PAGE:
Friday, August 29, 2014
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Review: Aspects of Love

Walnut Street Theatre's "Aspects of Love" is a beautifully produced version of Andrew Lloyd Webber's questionable musical. Inquirer theater critic Howard Shapiro reviews.

Review: Aspects of Love

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Charles Hagerty and Jennifer Hope Wills in Aspects of Love at Walnut Street Theatre. Photo by Mark Garvin.

By Howard Shapiro
INQUIRER STAFF WRITER

We have lots of theater about love triangles. Andrew Lloyd Webber enlarges the idea in Aspects of Love, which opened Wednesday night in a beautifully designed and sung show on the Walnut Street Theatre mainstage. He gives us what you could call a quintangle – five people spanning three generations.

It's all a bit much – and a bit too little. Lloyd Webber's painfully swollen music (played with gusto by the Walnut's orchestra, which knows its way around a crescendo, or two, or maybe 70) begins quickly to sound like one tune that stretches out to show its threads; the largely sung-through show has little respite from melodrama and when it does, the lighter stuff seems awkward; the lyrics by Don Black and Charles Hart are not flat but flatulent (seeing is believing, love changes everything, yadda-yadda-etcetera), and emotions sometimes change line by line.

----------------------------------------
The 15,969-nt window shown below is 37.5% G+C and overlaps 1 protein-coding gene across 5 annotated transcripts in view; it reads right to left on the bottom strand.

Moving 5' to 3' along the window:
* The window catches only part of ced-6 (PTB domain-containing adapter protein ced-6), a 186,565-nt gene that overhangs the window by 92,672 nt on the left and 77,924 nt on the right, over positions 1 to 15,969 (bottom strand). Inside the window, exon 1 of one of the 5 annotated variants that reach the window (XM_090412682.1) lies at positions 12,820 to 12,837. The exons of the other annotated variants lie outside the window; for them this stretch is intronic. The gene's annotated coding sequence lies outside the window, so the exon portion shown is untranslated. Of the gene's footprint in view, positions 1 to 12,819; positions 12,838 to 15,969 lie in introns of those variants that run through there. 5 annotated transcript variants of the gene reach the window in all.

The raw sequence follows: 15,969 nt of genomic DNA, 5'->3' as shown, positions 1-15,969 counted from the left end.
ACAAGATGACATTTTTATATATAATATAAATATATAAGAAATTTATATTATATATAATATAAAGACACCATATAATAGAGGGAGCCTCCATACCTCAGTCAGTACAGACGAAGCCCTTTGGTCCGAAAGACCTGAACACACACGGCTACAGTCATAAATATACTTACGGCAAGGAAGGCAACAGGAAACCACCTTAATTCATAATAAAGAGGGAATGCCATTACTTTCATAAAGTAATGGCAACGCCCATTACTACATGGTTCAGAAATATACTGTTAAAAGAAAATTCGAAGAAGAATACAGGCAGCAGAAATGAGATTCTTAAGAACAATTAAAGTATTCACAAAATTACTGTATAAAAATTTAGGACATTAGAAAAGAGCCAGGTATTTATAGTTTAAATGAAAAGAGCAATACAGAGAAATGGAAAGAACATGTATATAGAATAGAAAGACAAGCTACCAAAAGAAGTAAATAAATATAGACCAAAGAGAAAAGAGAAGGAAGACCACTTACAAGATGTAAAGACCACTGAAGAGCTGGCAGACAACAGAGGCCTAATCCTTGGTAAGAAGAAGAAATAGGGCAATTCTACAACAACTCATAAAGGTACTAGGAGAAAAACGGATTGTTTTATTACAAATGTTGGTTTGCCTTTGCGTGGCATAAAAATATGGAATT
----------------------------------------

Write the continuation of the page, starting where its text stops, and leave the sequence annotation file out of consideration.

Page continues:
The show was successful in London, and opened on Broadway in 1990 to the sound of a thud -- it ran 399 performances and lasted just under a year. Aspects of Love is neither very good nor awful, but then, it is at best confused. The show takes itself very seriously but also winks here and there at uncomfortable content that deserves far better treatment – infatuations between cousins, generations, the same and the opposite sex, and over the decades. The musical, through its lyrics, tries to say something about these entanglements. Its creators, so far as I can tell, never really decided what.